Fred Hoyle, a British cosmologist, was born June 24, 1915. Hoyle was one of the great renegade 20th-century scientists, of which England seems to have more than its share. He is perhaps best known for an odd little fact – it was Hoyle who coined the term “Big Bang” for the cosmology that has reigned since the mid 1960’s. Interestingly, he did so from the other side of the aisle, since this was a cosmology Hoyle wanted no part of. He had given a series of radio broadcasts for the BBC about astronomy in 1948, which were very popular, and in 1949 he followed that up with a radio talk on his own preferred cosmology, known as the Steady State hypothesis. In passing, he referred to the idea that the universe exploded from nothing as the “big bang” – he didn’t even capitalize it. We can say this with certainty because the typescript of the broadcast survives and is included in a wonderful online exhibition about Hoyle at St. John’s College, Cambridge. Hoyle’s Steady State alternative was formulated with two colleagues, Thomas Gold and Herman Bondi, who can be seen, with Hoyle at the right, in an often-reproduced photograph, here tinted (first image).
Because the Big Bang hypothesis was proposed by George Gamow and colleagues in 1948 to account for the origin and relative abundance of the chemical elements, and because Hoyle rejected the Big Bang, he needed an alternative way of explaining where lithium and iron and such elements came from, and he found his crucible in the cores of giant stars. He and three colleagues – Margaret and Geoffrey Burbridge, and Willy Fowler – published a very famous paper in 1957 called “The synthesis of the elements in stars”, in which they showed how the conditions in stellar interiors would be conducive to cooking up hydrogen and helium into carbon and oxygen and all the rest of the heavy elements. The paper is so well-known, and so often cited, that it has a short-hand designation, B2FH, wrought from the author’s last names, and pronounced “B-squared-F-H”, where Hoyle is the “H”. It is interesting that Gamow turned out to be right about the Big Bang and wrong about the origin of the elements, while Hoyle also batted .500, since he was wrong about the Steady State hypothesis but ever so right about elements forming in stars.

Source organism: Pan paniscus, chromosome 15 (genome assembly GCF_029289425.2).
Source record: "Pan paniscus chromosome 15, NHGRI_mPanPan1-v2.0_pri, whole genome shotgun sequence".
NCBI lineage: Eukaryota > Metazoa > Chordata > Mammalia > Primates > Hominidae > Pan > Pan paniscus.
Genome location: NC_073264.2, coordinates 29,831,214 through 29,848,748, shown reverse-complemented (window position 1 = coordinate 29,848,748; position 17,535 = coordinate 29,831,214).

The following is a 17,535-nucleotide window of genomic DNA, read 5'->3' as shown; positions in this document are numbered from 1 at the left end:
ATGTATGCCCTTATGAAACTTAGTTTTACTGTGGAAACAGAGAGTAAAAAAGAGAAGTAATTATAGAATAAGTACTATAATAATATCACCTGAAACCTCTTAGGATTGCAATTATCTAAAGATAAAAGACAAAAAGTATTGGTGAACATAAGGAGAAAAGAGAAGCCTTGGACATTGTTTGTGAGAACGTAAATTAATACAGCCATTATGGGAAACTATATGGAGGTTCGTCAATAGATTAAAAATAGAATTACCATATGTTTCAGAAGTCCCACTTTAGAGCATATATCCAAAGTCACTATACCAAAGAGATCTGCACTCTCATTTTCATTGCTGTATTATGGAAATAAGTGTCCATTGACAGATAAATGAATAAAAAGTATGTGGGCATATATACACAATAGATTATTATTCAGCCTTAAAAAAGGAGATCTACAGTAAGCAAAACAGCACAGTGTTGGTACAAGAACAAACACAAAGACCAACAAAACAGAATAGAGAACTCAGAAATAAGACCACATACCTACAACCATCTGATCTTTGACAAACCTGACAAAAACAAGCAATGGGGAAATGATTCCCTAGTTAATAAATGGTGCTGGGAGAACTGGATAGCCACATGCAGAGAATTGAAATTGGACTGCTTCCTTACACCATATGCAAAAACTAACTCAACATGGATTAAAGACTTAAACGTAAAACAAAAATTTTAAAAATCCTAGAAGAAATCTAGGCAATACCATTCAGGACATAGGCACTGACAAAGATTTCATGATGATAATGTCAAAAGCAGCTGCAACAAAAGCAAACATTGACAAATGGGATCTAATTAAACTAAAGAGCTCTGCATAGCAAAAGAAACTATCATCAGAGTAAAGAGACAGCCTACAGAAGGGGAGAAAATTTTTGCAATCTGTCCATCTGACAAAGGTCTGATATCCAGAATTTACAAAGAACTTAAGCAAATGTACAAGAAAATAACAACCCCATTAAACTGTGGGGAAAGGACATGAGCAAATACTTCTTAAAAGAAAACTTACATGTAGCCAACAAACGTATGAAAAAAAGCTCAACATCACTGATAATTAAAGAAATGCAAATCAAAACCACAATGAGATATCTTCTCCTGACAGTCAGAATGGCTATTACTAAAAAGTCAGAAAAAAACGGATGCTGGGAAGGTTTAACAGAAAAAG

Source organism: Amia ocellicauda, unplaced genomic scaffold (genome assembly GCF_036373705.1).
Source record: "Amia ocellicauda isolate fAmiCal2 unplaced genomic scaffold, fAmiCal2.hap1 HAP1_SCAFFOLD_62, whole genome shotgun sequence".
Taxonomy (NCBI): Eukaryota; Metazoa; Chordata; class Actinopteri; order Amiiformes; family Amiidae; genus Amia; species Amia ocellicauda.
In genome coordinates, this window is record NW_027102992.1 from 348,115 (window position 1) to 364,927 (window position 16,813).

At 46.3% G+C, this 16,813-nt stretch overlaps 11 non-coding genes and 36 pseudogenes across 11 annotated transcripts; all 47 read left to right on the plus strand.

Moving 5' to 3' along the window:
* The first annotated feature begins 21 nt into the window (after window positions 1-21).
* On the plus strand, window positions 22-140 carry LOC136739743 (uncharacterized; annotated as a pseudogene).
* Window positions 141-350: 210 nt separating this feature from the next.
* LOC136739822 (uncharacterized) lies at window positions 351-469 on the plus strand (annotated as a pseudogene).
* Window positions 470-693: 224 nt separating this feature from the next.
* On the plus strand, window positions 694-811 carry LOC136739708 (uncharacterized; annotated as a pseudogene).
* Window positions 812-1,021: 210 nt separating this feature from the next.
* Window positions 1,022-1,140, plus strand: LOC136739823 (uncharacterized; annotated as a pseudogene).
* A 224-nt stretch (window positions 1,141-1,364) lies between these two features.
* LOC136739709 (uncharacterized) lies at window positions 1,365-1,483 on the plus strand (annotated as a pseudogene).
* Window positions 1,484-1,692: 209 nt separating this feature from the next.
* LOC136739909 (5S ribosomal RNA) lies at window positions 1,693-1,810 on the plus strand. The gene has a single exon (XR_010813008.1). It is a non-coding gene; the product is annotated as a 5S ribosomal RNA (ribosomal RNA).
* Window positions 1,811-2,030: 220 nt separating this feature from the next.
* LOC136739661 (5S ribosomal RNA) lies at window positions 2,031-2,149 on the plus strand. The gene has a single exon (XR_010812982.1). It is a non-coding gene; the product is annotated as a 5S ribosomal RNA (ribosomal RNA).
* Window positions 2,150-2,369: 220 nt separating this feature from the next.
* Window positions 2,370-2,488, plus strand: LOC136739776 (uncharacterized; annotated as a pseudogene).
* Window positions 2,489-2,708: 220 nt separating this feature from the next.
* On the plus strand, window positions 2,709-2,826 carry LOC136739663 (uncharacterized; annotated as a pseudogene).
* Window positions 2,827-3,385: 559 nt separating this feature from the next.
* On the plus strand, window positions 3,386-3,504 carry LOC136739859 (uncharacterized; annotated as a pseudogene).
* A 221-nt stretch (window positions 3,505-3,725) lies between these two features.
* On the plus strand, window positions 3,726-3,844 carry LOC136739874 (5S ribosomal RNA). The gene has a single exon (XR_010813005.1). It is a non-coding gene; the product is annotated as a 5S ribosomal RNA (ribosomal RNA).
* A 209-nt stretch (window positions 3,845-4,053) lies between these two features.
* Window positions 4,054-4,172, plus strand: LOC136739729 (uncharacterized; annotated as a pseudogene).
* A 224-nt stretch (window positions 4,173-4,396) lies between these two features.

The eccentric Hoyle emerged later. He rejected the idea that life emerged on earth from organic molecules and preferred to advocate “panspermia,” the notion that life came to earth from space. He spent some years debunking Archaeopteryx, the famous fossil “first bird,” which Hoyle claimed was a fake, in spite of overwhelming evidence in favor of its authenticity. He proposed that flu epidemics were related to sunspot cycles, because when solar activity was at a minimum, the flu virus could then make its way to earth from outer space. When Antony Hewish received the Nobel Prize in 1974 for the discovery of pulsars, Hoyle publicly ripped the Nobel Committee for giving Hewish the award and not including his graduate student, Jocelyn Bell, who had actually made the discovery (here Hoyle was being not so much eccentric as undiplomatic, since he was absolutely right to be critical of the omission of Bell).
Hoyle’s war with the scientific establishment may explain another odd Nobel Prize, awarded to Willy Fowler in 1983, in part for the discovery of stellar nucleosynthesis, as presented in B2FH. Hoyle was not included in the award, although he was the lead author. Perhaps the Nobel committee was flexing its muscles and demonstrating who calls the shots, and who doesn’t, in determining Nobel prizes. Or who knows, perhaps someone on the committee had read Hoyle’s science fiction novel, The Black Cloud (1957), in which scientists save the earth from an extra-terrestrial super-organism, while administrators and government men run around like babbling idiots.
Reversing the usual order of images, we include, for our second photograph, one that shows the undergraduate Fred Hoyle, second from left, since it is possible that the maverick scientist is already emerging.
There is a statue of Hoyle on the grounds of the Institute of Astronomy at Cambridge where he worked for much of his career, and which he directed in the latter part of that career.
Dr. William B. Ashworth, Jr., Consultant for the History of Science, Linda Hall Library and Associate Professor emeritus, Department of History, University of Missouri-Kansas City. Comments or corrections are welcome; please direct to email@example.com.